A recent article in Forbes quotes McDonald’s former president and CEO, Ed Rensi, as saying that a $15 minimum wage would lead to greater automation within its restaurants.
Which means, of course, fewer McJobs for real humans.
Imagine this: You walk into a McDonalds, speak your order into a microphone, and a synthetic, albeit soothing, female voice asks, “Want fries with that hamburger?” You get the picture.
The robots are coming. They’d be coming even if the minimum wage remained at $7 an hour. Because, if you’re a corporation, $7 an hour is $7 too much. Zero is way more appealing.
The capitalist agenda
Anything that is repetitive, requires a level of precision, and can be automated will be automated. The reason is simple. Automation pays for itself, and makes corporations and their stockholders richer. The capitalist agenda: greed is good.
A great many signs have been pointing toward the future of automation for some time now. Robots are already widely being used in multiple industries: automotive; aerospace; alternative energy; and many more.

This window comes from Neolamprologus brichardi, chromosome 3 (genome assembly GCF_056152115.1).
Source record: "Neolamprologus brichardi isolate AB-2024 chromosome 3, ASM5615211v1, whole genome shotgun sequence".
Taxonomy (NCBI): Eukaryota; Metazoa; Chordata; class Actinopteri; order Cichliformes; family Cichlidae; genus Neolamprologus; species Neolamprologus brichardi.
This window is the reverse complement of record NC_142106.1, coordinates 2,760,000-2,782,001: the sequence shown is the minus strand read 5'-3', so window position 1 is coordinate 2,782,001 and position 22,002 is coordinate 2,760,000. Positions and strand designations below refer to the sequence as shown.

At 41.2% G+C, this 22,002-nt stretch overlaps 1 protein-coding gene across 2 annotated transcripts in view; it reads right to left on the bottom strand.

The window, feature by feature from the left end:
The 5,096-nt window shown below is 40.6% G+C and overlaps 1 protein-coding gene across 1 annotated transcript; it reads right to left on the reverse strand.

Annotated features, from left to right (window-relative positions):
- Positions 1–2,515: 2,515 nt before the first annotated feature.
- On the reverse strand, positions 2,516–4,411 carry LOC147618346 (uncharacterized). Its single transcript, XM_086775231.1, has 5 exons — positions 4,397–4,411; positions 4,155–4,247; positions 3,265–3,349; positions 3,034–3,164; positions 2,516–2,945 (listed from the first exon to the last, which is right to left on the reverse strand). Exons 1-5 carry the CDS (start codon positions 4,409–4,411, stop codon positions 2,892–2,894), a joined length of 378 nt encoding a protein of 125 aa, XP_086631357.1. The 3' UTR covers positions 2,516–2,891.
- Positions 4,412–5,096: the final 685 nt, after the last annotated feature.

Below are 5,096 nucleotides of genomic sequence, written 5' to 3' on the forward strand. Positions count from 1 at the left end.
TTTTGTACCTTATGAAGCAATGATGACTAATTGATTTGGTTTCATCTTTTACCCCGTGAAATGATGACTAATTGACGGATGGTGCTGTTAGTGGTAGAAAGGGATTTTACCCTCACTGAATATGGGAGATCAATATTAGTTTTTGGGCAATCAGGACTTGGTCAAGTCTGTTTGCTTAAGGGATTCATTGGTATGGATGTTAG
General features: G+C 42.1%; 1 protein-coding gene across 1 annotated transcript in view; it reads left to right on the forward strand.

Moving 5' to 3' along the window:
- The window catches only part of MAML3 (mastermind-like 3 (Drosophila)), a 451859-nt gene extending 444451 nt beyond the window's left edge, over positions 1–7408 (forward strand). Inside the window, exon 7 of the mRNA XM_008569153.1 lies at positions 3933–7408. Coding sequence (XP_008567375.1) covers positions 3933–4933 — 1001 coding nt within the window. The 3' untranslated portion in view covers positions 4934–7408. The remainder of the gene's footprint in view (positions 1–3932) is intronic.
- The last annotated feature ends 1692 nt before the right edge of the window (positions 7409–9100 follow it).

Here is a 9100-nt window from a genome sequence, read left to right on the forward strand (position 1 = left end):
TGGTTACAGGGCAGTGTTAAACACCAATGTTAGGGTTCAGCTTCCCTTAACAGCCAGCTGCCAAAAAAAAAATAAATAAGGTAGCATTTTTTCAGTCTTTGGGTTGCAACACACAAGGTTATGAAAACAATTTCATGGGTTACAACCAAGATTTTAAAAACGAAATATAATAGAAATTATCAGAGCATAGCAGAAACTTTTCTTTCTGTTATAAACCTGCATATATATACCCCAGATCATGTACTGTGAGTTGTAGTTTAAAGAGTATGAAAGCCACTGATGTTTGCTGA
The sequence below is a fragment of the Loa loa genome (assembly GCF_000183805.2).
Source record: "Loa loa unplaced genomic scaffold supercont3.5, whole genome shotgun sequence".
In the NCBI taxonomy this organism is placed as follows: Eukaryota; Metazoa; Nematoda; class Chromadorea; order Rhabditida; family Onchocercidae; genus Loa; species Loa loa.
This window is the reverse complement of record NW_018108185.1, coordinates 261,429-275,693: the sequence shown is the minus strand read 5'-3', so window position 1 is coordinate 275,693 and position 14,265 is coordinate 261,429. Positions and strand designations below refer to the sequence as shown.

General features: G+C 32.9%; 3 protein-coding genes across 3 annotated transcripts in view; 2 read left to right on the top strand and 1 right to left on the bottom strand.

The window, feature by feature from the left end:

And virtually all of those industries have been able to benefit by automation, reducing overhead, increasing productivity, and improving overall quality.
Now, add in the advances made in computer science, artificial intelligence, electrical engineering, and mechanical engineering—plus the downward cost curve for these technologies—and you have ever-increasing numbers of tasks that can be automated.
Of course, you might think, automation of menial, repetitive jobs is no big deal. It frees up humans to do jobs that require more brain power.
Except that we’re already starting to see automation insinuate itself into those white-collar jobs, as well.
Our crumbling fourth estate